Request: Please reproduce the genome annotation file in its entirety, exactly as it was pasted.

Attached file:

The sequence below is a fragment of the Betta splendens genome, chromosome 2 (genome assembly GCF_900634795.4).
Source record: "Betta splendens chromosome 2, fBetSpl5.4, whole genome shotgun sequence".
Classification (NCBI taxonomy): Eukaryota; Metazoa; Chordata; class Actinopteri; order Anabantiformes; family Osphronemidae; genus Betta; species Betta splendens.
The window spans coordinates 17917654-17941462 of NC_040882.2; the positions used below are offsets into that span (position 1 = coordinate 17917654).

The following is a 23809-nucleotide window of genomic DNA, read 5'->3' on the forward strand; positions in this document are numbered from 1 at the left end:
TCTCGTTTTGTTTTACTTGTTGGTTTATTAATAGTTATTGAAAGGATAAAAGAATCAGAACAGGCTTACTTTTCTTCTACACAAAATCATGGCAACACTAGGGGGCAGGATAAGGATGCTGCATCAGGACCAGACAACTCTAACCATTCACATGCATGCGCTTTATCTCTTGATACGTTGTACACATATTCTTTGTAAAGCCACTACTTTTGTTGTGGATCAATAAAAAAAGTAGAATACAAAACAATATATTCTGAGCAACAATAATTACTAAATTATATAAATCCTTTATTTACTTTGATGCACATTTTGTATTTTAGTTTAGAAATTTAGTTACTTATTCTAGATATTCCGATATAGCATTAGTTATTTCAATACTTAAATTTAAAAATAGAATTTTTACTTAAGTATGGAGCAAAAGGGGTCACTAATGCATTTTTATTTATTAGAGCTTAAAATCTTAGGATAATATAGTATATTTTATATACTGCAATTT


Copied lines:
The sequence below is a fragment of the Betta splendens genome, chromosome 2 (genome assembly GCF_900634795.4).
Source record: "Betta splendens chromosome 2, fBetSpl5.4, whole genome shotgun sequence".
Classification (NCBI taxonomy): Eukaryota; Metazoa; Chordata; class Actinopteri; order Anabantiformes; family Osphronemidae; genus Betta; species Betta splendens.
The window spans coordinates 17917654-17941462 of NC_040882.2; the positions used below are offsets into that span (position 1 = coordinate 17917654).

The following is a 23809-nucleotide window of genomic DNA, read 5'->3' on the forward strand; positions in this document are numbered from 1 at the left end:
TCTCGTTTTGTTTTACTTGTTGGTTTATTAATAGTTATTGAAAGGATAAAAGAATCAGAACAGGCTTACTTTTCTTCTACACAAAATCATGGCAACACTAGGGGGCAGGATAAGGATGCTGCATCAGGACCAGACAACTCTAACCATTCACATGCATGCGCTTTATCTCTTGATACGTTGTACACATATTCTTTGTAAAGCCACTACTTTTGTTGTGGATCAATAAAAAAAGTAGAATACAAAACAATATATTCTGAGCAACAATAATTACTAAATTATATAAATCCTTTATTTACTTTGATGCACATTTTGTATTTTAGTTTAGAAATTTAGTTACTTATTCTAGATATTCCGATATAGCATTAGTTATTTCAATACTTAAATTTAAAAATAGAATTTTTACTTAAGTATGGAGCAAAAGGGGTCACTAATGCATTTTTATTTATTAGAGCTTAAAATCTTAGGATAATATAGTATATTTTATATACTGCAATTT